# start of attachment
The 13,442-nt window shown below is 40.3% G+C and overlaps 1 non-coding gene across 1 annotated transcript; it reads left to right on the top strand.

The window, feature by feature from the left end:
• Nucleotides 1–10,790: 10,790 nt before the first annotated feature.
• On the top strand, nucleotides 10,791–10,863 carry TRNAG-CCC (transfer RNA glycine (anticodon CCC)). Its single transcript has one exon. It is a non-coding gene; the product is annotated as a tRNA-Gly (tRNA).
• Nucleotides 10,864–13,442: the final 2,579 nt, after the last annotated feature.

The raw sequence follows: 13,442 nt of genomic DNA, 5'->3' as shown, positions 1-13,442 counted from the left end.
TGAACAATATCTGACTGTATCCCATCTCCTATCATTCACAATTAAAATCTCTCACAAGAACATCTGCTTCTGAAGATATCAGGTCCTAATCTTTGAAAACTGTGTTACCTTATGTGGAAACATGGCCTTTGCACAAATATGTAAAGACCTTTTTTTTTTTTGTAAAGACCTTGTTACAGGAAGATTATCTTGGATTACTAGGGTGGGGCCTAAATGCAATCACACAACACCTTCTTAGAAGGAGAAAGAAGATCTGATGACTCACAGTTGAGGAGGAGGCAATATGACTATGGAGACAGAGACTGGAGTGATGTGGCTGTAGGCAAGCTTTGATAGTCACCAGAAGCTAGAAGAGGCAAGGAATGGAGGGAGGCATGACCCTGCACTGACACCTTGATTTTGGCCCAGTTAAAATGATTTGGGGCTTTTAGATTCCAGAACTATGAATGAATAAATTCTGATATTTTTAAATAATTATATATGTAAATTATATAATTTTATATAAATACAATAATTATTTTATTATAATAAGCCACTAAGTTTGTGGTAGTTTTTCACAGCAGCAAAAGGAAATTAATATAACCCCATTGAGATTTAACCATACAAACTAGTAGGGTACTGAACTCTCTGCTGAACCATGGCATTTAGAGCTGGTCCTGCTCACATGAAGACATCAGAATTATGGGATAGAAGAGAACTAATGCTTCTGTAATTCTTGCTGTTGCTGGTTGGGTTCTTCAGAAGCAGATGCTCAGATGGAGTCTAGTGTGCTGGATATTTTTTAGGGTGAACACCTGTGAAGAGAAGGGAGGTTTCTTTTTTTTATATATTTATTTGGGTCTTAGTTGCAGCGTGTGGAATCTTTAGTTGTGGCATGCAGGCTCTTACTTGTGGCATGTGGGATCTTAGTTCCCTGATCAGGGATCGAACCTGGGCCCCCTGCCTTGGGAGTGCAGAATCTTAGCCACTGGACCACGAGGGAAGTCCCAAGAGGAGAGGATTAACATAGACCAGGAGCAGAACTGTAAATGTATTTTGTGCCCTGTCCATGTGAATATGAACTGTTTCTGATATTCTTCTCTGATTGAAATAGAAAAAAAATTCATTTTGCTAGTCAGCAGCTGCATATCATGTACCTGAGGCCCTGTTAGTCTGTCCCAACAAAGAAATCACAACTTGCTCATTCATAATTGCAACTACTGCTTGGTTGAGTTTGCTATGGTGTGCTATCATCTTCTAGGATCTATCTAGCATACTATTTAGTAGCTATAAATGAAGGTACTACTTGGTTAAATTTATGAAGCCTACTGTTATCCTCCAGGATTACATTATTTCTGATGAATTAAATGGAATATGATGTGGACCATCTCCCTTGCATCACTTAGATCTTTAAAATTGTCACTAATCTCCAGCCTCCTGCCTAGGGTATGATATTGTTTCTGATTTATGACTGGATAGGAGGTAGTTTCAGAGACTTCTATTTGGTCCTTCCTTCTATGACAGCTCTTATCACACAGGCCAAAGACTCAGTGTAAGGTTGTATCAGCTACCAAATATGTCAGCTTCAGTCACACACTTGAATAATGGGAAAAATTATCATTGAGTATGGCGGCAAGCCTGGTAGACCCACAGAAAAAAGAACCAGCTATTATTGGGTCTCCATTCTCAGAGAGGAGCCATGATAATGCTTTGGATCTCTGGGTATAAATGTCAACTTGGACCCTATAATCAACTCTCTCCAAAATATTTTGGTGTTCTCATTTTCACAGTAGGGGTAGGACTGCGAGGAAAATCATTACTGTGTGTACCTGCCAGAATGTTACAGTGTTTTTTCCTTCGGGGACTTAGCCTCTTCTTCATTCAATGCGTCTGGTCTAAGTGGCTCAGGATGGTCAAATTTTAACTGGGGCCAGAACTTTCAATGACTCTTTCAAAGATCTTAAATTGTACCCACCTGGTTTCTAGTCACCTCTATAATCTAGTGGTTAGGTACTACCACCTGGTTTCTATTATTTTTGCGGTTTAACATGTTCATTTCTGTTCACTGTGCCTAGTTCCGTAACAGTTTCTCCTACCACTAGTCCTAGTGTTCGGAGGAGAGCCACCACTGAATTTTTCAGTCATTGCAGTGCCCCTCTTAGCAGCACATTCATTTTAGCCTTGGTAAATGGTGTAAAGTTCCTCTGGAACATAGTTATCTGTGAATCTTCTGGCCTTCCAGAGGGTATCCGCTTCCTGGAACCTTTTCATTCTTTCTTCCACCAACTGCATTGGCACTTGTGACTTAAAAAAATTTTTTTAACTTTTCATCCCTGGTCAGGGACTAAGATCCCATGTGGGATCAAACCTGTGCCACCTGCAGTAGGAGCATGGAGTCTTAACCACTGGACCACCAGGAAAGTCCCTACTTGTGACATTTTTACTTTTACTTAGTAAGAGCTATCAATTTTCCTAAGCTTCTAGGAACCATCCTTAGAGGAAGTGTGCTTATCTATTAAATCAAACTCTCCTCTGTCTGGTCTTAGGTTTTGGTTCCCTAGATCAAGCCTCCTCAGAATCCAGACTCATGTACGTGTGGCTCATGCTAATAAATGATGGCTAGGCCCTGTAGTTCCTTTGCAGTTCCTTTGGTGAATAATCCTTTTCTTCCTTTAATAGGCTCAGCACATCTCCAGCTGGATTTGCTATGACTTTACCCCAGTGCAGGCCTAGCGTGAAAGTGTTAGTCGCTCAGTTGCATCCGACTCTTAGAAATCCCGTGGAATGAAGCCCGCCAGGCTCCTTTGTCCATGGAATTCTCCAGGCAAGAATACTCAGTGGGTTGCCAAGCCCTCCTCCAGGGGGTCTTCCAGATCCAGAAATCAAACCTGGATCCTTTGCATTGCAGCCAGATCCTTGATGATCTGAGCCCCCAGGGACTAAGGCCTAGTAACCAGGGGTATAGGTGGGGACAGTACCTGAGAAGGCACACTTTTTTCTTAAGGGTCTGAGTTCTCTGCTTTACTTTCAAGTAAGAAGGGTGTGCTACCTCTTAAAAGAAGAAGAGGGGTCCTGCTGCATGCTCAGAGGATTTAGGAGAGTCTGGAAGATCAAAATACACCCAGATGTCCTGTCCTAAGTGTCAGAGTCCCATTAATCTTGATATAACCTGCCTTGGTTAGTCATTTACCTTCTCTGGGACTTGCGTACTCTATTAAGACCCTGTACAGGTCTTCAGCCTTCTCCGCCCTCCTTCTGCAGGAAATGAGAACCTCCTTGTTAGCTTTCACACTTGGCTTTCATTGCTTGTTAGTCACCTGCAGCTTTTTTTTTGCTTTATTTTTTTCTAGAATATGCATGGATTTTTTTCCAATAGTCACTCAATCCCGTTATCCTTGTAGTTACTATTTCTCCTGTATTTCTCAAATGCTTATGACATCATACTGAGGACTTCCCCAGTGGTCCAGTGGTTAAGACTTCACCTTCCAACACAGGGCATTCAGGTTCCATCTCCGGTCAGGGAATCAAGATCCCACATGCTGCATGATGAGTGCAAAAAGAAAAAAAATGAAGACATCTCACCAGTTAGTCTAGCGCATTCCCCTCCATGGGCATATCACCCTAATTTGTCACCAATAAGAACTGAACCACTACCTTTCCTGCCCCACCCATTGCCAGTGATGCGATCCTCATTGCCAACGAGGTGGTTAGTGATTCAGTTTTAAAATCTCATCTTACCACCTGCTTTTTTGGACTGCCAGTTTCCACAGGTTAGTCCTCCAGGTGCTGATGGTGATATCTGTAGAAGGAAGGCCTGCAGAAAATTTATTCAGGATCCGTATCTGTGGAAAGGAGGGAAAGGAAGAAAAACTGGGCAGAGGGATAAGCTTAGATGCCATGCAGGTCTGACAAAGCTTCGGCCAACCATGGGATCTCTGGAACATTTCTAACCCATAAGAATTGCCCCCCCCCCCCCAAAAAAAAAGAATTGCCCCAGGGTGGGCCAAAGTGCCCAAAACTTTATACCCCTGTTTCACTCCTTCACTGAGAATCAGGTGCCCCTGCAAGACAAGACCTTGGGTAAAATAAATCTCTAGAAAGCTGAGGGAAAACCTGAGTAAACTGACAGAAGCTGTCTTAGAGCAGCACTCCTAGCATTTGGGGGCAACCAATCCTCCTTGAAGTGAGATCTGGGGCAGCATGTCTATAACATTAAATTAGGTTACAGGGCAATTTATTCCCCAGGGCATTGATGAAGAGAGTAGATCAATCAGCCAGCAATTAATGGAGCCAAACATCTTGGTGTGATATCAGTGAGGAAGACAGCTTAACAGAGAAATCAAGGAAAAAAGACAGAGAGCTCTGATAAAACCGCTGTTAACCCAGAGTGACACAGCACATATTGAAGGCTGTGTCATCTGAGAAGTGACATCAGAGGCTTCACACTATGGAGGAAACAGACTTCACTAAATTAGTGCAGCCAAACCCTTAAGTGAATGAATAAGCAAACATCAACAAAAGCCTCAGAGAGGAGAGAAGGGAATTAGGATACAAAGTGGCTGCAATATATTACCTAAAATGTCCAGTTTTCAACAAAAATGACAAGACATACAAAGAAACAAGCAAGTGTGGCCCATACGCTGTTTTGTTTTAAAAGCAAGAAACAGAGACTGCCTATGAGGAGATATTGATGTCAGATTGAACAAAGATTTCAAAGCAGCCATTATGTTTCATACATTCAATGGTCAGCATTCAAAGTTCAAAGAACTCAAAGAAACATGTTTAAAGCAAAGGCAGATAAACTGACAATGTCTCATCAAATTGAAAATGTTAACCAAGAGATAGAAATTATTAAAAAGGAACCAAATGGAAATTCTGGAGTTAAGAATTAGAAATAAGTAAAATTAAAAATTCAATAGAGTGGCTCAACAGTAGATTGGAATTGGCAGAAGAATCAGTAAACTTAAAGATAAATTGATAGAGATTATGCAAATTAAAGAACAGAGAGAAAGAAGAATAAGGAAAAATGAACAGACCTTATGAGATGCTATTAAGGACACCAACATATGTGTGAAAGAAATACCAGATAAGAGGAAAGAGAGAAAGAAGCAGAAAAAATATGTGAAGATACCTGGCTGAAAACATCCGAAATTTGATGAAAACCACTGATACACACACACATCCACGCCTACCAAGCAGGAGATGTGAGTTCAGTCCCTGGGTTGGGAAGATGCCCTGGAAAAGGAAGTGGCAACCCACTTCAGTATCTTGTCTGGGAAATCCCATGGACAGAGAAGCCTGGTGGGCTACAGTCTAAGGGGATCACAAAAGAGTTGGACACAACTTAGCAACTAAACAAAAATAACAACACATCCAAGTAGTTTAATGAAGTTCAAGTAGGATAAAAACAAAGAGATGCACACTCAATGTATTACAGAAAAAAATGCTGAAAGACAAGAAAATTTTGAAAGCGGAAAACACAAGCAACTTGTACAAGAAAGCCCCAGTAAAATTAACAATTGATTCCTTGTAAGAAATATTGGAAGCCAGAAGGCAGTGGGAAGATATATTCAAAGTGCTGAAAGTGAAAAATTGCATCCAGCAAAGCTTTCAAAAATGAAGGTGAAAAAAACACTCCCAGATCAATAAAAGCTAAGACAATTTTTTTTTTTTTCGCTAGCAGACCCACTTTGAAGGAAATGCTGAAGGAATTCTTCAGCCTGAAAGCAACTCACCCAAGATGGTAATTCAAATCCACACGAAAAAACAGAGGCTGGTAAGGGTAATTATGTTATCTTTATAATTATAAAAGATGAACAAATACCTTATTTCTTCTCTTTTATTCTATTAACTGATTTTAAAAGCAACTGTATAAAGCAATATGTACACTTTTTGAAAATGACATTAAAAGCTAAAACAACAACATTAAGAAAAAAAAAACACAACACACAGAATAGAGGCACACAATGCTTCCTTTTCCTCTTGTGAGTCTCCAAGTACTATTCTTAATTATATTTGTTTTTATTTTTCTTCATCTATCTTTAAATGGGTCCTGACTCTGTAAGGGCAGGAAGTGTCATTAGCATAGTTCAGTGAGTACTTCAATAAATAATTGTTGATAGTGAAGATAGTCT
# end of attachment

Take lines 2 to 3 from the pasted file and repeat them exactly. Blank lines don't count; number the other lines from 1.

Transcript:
The window, feature by feature from the left end:
• Nucleotides 1–10,790: 10,790 nt before the first annotated feature.